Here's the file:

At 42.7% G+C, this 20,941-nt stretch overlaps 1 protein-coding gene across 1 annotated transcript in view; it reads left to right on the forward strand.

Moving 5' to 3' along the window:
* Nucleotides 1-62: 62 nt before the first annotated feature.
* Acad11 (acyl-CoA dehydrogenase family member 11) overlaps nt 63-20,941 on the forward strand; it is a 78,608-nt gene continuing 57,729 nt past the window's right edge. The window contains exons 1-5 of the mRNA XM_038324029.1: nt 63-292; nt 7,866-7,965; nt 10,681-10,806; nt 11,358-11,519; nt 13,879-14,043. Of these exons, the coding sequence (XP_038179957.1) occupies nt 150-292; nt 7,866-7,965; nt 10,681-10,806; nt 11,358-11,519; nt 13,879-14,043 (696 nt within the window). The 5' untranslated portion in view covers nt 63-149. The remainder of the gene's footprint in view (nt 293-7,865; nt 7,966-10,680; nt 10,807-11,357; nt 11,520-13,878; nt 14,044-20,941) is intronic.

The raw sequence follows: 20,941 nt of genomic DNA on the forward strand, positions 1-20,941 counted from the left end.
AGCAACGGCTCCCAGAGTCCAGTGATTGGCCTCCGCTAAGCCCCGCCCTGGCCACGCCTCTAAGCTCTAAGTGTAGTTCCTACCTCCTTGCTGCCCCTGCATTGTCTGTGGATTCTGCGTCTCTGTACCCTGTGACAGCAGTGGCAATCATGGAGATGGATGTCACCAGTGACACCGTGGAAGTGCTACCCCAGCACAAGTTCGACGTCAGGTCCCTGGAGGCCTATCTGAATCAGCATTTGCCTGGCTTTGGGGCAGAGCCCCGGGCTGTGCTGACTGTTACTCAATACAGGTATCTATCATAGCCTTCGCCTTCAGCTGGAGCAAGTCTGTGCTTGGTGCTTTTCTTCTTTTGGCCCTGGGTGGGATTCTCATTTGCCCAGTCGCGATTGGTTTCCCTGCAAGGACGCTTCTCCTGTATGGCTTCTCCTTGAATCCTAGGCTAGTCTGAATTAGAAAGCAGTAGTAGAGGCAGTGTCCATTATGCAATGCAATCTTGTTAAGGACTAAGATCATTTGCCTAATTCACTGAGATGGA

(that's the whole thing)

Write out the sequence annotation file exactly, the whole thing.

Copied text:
At 42.7% G+C, this 20,941-nt stretch overlaps 1 protein-coding gene across 1 annotated transcript in view; it reads left to right on the forward strand.

Moving 5' to 3' along the window:
* Nucleotides 1-62: 62 nt before the first annotated feature.
* Acad11 (acyl-CoA dehydrogenase family member 11) overlaps nt 63-20,941 on the forward strand; it is a 78,608-nt gene continuing 57,729 nt past the window's right edge. The window contains exons 1-5 of the mRNA XM_038324029.1: nt 63-292; nt 7,866-7,965; nt 10,681-10,806; nt 11,358-11,519; nt 13,879-14,043. Of these exons, the coding sequence (XP_038179957.1) occupies nt 150-292; nt 7,866-7,965; nt 10,681-10,806; nt 11,358-11,519; nt 13,879-14,043 (696 nt within the window). The 5' untranslated portion in view covers nt 63-149. The remainder of the gene's footprint in view (nt 293-7,865; nt 7,966-10,680; nt 10,807-11,357; nt 11,520-13,878; nt 14,044-20,941) is intronic.

The raw sequence follows: 20,941 nt of genomic DNA on the forward strand, positions 1-20,941 counted from the left end.
AGCAACGGCTCCCAGAGTCCAGTGATTGGCCTCCGCTAAGCCCCGCCCTGGCCACGCCTCTAAGCTCTAAGTGTAGTTCCTACCTCCTTGCTGCCCCTGCATTGTCTGTGGATTCTGCGTCTCTGTACCCTGTGACAGCAGTGGCAATCATGGAGATGGATGTCACCAGTGACACCGTGGAAGTGCTACCCCAGCACAAGTTCGACGTCAGGTCCCTGGAGGCCTATCTGAATCAGCATTTGCCTGGCTTTGGGGCAGAGCCCCGGGCTGTGCTGACTGTTACTCAATACAGGTATCTATCATAGCCTTCGCCTTCAGCTGGAGCAAGTCTGTGCTTGGTGCTTTTCTTCTTTTGGCCCTGGGTGGGATTCTCATTTGCCCAGTCGCGATTGGTTTCCCTGCAAGGACGCTTCTCCTGTATGGCTTCTCCTTGAATCCTAGGCTAGTCTGAATTAGAAAGCAGTAGTAGAGGCAGTGTCCATTATGCAATGCAATCTTGTTAAGGACTAAGATCATTTGCCTAATTCACTGAGATGGA